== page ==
The only Wa-Hi plan to debate is the one on the ballot

Some wanted a bigger bond proposal, others wanted a different approach. Another direction was taken. It’s a science building or nothing.


“Perfect is the enemy of good.”

Those words, credited to 17th century French philosopher Voltaire, seem to have some relevance in the ongoing (and seemingly endless) effort to upgrade the Walla Walla High School facilities.

Some fervently want to see a complete overhaul of campus — the sooner the better.

But voters have rejected bond proposals that would have done just that. The efforts failed for a variety of reasons, but one of the biggest seems to be they were seen by many as too large and/or too expensive.

The message from the community seemed to be go smaller, revamp Wa-Hi in several phases over time.

This put Walla Walla School District officials in a tricky spot. What does smaller mean? Would renovating half the campus be small enough or does smaller mean targeting a few specific needs?

Ultimately, the School Board decided just a day before the deadline to put a $10 million bond on the April 22 ballot to build a stand-alone science building.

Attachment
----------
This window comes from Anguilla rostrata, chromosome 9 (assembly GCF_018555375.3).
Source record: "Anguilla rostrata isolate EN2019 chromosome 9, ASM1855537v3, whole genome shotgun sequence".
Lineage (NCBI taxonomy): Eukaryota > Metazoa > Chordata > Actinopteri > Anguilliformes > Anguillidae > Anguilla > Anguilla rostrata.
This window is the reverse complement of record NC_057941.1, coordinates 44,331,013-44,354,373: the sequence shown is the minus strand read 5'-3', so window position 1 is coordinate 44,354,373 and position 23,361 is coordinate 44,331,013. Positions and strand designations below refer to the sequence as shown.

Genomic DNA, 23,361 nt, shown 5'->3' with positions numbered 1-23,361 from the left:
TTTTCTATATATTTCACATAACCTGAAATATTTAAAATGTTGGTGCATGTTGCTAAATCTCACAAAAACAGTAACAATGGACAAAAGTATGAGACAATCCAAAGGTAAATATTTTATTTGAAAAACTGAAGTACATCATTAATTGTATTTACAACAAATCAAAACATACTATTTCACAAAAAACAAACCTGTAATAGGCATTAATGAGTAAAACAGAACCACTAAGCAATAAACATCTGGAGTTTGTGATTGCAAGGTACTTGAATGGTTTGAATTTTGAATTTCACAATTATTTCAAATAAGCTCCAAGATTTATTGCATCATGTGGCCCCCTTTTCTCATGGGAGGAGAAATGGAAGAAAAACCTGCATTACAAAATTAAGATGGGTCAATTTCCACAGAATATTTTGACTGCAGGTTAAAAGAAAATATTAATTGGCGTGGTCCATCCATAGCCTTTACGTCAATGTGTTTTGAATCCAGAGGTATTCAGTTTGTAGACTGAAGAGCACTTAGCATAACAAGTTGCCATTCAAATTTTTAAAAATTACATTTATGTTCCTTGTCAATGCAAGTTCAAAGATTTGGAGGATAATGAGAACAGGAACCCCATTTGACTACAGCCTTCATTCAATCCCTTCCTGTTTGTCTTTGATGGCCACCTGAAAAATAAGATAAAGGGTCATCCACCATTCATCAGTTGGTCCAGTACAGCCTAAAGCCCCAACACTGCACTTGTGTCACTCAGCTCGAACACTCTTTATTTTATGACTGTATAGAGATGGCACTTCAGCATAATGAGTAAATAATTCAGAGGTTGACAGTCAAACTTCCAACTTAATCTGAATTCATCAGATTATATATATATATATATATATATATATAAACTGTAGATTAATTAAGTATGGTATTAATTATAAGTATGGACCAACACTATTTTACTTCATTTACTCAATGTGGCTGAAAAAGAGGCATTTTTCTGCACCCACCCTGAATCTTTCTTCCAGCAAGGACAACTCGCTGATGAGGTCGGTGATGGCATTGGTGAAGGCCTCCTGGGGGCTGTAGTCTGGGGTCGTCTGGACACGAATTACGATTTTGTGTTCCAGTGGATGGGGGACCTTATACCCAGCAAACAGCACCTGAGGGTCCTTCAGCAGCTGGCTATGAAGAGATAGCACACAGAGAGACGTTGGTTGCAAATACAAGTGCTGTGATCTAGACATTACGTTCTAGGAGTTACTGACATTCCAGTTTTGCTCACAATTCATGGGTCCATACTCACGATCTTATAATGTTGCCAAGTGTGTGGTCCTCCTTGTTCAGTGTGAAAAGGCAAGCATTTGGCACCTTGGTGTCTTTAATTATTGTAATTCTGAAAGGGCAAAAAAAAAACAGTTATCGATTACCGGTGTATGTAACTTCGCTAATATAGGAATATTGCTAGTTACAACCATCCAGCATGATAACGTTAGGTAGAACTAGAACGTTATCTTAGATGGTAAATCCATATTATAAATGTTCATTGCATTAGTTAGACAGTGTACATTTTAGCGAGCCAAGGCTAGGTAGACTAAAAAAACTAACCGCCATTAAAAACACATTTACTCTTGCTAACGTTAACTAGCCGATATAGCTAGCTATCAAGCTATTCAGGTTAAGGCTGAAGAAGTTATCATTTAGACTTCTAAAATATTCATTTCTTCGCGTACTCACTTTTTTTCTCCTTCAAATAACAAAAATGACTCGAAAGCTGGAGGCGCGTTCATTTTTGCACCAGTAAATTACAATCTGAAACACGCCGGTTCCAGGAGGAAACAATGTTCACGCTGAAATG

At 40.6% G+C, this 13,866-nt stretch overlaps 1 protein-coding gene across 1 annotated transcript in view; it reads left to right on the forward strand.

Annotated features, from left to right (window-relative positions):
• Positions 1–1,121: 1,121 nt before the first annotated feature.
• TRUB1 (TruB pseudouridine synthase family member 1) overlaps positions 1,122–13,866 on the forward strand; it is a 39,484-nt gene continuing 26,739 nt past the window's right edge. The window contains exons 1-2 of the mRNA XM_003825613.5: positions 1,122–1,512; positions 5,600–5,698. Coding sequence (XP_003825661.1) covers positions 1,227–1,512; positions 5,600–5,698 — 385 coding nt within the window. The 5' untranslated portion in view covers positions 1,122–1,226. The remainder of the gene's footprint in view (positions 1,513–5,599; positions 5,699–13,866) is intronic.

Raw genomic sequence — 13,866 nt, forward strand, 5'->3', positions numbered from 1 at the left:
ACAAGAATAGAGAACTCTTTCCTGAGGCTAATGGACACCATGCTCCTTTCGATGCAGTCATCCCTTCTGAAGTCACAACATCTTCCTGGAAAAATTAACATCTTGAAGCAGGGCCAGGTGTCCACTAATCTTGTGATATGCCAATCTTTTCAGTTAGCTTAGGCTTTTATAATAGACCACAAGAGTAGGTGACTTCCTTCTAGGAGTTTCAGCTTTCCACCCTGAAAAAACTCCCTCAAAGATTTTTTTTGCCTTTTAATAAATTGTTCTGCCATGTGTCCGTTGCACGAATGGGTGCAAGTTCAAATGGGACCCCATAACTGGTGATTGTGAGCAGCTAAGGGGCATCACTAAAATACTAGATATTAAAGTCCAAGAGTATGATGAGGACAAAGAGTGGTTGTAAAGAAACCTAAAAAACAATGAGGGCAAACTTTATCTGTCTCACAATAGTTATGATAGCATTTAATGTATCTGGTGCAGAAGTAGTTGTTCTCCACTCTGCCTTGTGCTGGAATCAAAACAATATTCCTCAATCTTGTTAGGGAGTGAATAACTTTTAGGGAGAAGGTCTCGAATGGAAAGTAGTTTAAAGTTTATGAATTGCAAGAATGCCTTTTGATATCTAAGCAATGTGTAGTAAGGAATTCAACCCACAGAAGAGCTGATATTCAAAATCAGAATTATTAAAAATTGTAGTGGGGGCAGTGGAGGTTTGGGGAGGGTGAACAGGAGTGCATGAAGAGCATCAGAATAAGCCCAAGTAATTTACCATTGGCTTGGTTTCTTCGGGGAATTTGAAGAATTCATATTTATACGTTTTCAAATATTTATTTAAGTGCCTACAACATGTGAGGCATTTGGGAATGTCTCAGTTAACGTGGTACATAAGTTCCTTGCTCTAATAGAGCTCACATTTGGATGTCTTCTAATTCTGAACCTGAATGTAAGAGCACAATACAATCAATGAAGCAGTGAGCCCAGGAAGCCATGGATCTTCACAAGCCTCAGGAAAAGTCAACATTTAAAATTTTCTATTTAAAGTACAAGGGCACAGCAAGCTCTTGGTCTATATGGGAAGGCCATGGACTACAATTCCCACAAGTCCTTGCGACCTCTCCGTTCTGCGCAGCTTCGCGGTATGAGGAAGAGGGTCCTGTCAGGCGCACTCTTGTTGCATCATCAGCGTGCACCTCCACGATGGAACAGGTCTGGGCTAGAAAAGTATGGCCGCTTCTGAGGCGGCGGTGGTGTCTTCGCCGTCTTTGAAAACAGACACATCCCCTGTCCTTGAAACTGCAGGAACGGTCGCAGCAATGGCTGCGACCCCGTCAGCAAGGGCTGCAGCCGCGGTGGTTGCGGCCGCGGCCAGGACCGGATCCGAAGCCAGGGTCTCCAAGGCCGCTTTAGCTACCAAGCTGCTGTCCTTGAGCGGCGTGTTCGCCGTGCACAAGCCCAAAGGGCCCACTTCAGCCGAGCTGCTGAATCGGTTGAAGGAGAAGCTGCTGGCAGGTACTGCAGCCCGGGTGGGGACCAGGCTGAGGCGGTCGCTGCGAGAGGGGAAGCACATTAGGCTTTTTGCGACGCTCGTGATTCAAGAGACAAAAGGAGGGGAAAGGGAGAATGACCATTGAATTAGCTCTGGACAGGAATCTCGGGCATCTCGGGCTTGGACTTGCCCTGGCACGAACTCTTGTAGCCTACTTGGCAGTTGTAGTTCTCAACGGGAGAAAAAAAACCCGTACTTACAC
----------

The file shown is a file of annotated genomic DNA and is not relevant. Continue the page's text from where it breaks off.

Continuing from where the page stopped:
Not everyone is happy. Some hoped for a bigger project, some an even smaller project and others envisioned remodeling an existing building so the project would qualify for state matching funds. In addition, the 11th-hour decision to put it on the ballot was seen by a few as a rush job.

Without a doubt the timing could have been better. Politically, it would have made the project an easier sell if it had been unveiled weeks, instead of days, before putting it on the ballot.

But at this point, there is no turning back. The proposal on the ballot is the only one voters will consider.

It seems to be a well-reasoned proposal.

The current science building is not designed to accommodate the number of science classes required nor the hands-on lab work. This is a huge disservice to students. Targeting science as the area of improvement is prudent.

Putting the new building where the staff parking lot is now means students won’t be displaced during construction. That’s a plus.

A new building provides flexibility as it opens the current science building to other uses. Wa-Hi is now using portables to accommodate the current overflow of students at the school, originally built for three — not four — grades.

Now that College Place High School is opening in the fall (ninth grade only next year) the impact of losing about 85 students a year over the next four years can be assessed accurately.

This plan isn’t perfect, but it does seem to be a good one. Sometimes good is good enough.

Given the differences of opinion on the direction that should be taken revamping Wa-Hi, a relatively modest plan with flexibility could be just what’s needed at this time.

This is a bond proposal the community should get behind and support. It’s needed for the students’ future as well as Walla Walla’s.


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